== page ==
Behind the Walls

Question & Answers with Adrienne.

What is your Nanowrimo name?   AllTheColors

Title & Genre of 2016 Nano Project?      Paid in Heaven and Other Stories (fantasy and science fiction short stories)

How many years have you participated?   I did a bit of NaNo in 2014 as a rebel, but my first real run was in 2015. I've done Camp three times (with mixed success).

How did you get involved with Nanowrimo?        I've known about it on the internet for years, but got dragged in because I'm married to a full-time writer.

What is your favorite thing about Nano?     Two parter here. First, trying to do my first 50K in NaNo, promising myself I would quit if it became more stressful than fun. As the days went by and I stayed on track for word count, it started to seem more possible... then, by the end of the month, I had 54,000 words of short stories that hadn't existed before, and a big sense of accomplishment. It was a new challenge for me, and it was a success, that's really exciting.

The second part came months later when I opened up the first of those stories to start a revision pass, a little bit dreading what I would find. And realized "hey, a lot of this isn't bad at all--it's actually pretty good." That was a pretty neat feeling.

Can you offer any strategies or tips for reaching daily 1,667 word count? Maybe kind of obvious, but word wars are a big help for me. Especially on the Facebook group where I have some sense of community with the other people, it's a friendly kind of accountability. Not only do I want to have a non-zero number to report to them, I also know that participation gives a boost for everyone. It was also a great motivator when I'd had a long day and was thinking of slacking off for the night. Someone would say "word war?" and I would tell myself "I should be able to handle at least ONE of these." And then often by the time it was over, I had enough momentum to keep going and get my word count for the day.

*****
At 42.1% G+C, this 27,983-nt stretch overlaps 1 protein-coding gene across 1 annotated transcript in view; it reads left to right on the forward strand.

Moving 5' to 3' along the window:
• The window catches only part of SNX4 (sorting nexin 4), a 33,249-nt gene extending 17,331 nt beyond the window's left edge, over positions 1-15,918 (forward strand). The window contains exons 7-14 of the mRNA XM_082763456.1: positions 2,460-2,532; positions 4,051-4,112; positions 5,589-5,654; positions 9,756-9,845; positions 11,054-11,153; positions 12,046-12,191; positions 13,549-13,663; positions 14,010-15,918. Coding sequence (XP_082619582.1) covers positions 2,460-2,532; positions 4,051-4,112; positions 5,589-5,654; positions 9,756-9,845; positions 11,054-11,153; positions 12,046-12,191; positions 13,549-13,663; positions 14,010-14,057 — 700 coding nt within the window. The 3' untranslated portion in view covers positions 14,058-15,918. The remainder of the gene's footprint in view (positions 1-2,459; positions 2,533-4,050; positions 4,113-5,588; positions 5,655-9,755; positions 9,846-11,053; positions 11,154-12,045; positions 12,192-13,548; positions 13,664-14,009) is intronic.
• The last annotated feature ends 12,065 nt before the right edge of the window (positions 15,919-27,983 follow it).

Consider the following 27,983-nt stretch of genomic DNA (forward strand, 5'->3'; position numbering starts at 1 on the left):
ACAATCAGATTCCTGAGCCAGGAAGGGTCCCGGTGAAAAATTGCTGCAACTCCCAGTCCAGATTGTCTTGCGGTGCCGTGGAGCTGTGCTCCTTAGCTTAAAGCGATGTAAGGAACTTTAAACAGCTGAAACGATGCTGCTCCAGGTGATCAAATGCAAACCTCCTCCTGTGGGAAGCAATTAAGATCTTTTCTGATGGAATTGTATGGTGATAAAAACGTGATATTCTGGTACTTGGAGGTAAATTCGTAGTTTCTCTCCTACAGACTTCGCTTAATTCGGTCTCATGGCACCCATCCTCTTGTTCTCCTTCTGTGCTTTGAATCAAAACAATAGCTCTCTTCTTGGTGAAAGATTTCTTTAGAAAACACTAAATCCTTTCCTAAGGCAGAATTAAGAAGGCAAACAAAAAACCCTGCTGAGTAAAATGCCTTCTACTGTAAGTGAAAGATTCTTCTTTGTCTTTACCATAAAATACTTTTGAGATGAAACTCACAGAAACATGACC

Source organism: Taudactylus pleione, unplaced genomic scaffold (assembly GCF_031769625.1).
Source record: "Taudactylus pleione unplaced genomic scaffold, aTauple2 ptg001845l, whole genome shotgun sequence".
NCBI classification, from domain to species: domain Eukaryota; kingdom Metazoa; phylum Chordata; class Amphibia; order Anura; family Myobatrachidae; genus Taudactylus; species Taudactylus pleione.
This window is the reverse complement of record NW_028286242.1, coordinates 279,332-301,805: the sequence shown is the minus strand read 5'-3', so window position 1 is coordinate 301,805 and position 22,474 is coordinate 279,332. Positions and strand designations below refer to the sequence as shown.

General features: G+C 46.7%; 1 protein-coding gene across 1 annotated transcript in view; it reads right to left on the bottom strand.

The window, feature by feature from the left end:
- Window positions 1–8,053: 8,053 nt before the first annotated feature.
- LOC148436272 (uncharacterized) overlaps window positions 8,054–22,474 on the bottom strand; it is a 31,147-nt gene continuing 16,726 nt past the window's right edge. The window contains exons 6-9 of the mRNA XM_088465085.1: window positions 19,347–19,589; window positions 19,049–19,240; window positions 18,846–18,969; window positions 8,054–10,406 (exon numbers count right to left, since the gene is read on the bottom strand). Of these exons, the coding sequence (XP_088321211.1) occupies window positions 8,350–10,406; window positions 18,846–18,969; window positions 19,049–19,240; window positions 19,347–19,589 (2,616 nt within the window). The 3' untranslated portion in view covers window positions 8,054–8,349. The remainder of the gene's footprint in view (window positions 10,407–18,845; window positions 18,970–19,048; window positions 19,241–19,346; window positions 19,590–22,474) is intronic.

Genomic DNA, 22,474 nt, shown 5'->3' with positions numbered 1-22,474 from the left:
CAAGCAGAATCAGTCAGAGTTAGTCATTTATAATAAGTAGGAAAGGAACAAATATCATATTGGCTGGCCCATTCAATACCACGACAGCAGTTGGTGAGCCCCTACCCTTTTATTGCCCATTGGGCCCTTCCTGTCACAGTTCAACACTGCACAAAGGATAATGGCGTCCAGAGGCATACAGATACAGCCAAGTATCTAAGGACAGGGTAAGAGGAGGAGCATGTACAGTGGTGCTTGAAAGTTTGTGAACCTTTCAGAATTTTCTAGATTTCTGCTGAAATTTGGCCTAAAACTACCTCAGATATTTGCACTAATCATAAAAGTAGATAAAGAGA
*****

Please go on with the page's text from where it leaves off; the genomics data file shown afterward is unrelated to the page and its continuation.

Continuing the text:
Tricking myself to get started generally works well for me. Through word wars, or saying "well, I could at least finish this scene..." Eventually, I got in the habit of stopping at a point where I knew what was going to happen next, because then I could pick up quickly the next time. Short version: People's lizard brains are lazy, but also easily tricked by bite-sized tasks. Outsmart the lizard.

Blog: https://ashlanswain.wordpress.com/blog/ 


Comments

  1. Thank you guest blogging today. Great insight. I'm curious, how may short stories have you written so far?

    ReplyDelete
  2. Thank you guest blogging today. Great insight. I'm curious, how may short stories have you written so far?

    ReplyDelete
    Replies
    1. I agree about the insight and also curious at how many short stories you've written. That's my preferred prose to write but I somehow end up trying to write a novel every November. ~shakes head~ Happy writing!

      Delete
  3. I love this: "People's lizard brains are lazy, but also easily tricked by bite-sized tasks. Outsmart the lizard." !!!
    Great interview. I look forward to reading all of these throughout the month.

    ReplyDelete

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